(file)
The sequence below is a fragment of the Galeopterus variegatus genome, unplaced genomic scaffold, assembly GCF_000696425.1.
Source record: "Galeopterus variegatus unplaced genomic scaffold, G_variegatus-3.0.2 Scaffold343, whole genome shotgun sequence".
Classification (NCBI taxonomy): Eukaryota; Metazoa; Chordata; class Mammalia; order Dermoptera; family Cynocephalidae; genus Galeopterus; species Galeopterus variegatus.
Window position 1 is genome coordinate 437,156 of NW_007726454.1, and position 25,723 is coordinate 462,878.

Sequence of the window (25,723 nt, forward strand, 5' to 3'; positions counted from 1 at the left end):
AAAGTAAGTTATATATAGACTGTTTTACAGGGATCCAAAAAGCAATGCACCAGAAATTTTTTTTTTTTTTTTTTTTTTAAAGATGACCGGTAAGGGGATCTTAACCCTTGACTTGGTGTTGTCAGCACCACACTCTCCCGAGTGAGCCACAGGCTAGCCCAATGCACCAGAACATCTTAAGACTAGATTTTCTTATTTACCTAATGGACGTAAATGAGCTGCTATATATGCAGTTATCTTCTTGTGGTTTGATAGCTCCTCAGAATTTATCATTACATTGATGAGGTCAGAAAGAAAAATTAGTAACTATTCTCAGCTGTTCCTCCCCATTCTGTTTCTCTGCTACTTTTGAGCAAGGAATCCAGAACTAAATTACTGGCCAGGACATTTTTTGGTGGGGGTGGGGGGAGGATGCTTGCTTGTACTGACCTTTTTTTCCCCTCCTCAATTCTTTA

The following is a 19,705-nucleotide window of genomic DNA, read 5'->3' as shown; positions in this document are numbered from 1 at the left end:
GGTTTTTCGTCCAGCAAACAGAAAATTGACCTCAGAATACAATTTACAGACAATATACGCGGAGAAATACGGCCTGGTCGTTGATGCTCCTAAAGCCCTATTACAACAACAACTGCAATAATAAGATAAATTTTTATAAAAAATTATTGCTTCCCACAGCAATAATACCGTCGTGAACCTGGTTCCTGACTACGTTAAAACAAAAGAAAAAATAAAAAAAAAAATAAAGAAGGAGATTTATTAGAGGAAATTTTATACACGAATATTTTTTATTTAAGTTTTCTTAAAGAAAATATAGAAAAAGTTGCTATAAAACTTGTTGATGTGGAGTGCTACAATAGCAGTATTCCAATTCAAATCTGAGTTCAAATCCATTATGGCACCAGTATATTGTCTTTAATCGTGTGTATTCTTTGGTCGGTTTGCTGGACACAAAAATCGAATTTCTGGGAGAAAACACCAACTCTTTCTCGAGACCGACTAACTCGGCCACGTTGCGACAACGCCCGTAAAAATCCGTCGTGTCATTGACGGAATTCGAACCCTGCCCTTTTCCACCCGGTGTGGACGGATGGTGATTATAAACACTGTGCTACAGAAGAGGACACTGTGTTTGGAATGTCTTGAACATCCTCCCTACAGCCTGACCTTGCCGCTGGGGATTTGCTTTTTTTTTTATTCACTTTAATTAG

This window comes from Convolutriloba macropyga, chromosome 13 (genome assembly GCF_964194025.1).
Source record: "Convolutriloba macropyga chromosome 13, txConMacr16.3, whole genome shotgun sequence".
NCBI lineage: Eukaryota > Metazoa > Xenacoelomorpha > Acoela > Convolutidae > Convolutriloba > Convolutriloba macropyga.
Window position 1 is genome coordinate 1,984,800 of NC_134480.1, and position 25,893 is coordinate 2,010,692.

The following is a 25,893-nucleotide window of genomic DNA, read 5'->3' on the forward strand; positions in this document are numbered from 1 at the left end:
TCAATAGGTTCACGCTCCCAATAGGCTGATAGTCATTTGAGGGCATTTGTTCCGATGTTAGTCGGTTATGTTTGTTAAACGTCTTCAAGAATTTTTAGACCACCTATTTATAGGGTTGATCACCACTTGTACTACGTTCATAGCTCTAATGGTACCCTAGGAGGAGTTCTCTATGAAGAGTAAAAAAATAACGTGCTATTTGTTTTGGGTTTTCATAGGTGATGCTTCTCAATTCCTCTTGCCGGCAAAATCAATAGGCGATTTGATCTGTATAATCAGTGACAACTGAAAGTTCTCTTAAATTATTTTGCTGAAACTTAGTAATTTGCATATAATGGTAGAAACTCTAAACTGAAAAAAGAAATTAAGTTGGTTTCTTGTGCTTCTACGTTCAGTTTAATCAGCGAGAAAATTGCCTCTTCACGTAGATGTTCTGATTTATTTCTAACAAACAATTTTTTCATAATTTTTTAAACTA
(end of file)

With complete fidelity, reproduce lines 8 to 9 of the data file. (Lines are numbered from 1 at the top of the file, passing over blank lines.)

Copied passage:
GGTTTTTCGTCCAGCAAACAGAAAATTGACCTCAGAATACAATTTACAGACAATATACGCGGAGAAATACGGCCTGGTCGTTGATGCTCCTAAAGCCCTATTACAACAACAACTGCAATAATAAGATAAATTTTTATAAAAAATTATTGCTTCCCACAGCAATAATACCGTCGTGAACCTGGTTCCTGACTACGTTAAAACAAAAGAAAAAATAAAAAAAAAAATAAAGAAGGAGATTTATTAGAGGAAATTTTATACACGAATATTTTTTATTTAAGTTTTCTTAAAGAAAATATAGAAAAAGTTGCTATAAAACTTGTTGATGTGGAGTGCTACAATAGCAGTATTCCAATTCAAATCTGAGTTCAAATCCATTATGGCACCAGTATATTGTCTTTAATCGTGTGTATTCTTTGGTCGGTTTGCTGGACACAAAAATCGAATTTCTGGGAGAAAACACCAACTCTTTCTCGAGACCGACTAACTCGGCCACGTTGCGACAACGCCCGTAAAAATCCGTCGTGTCATTGACGGAATTCGAACCCTGCCCTTTTCCACCCGGTGTGGACGGATGGTGATTATAAACACTGTGCTACAGAAGAGGACACTGTGTTTGGAATGTCTTGAACATCCTCCCTACAGCCTGACCTTGCCGCTGGGGATTTGCTTTTTTTTTTATTCACTTTAATTAG

This window comes from Convolutriloba macropyga, chromosome 13 (genome assembly GCF_964194025.1).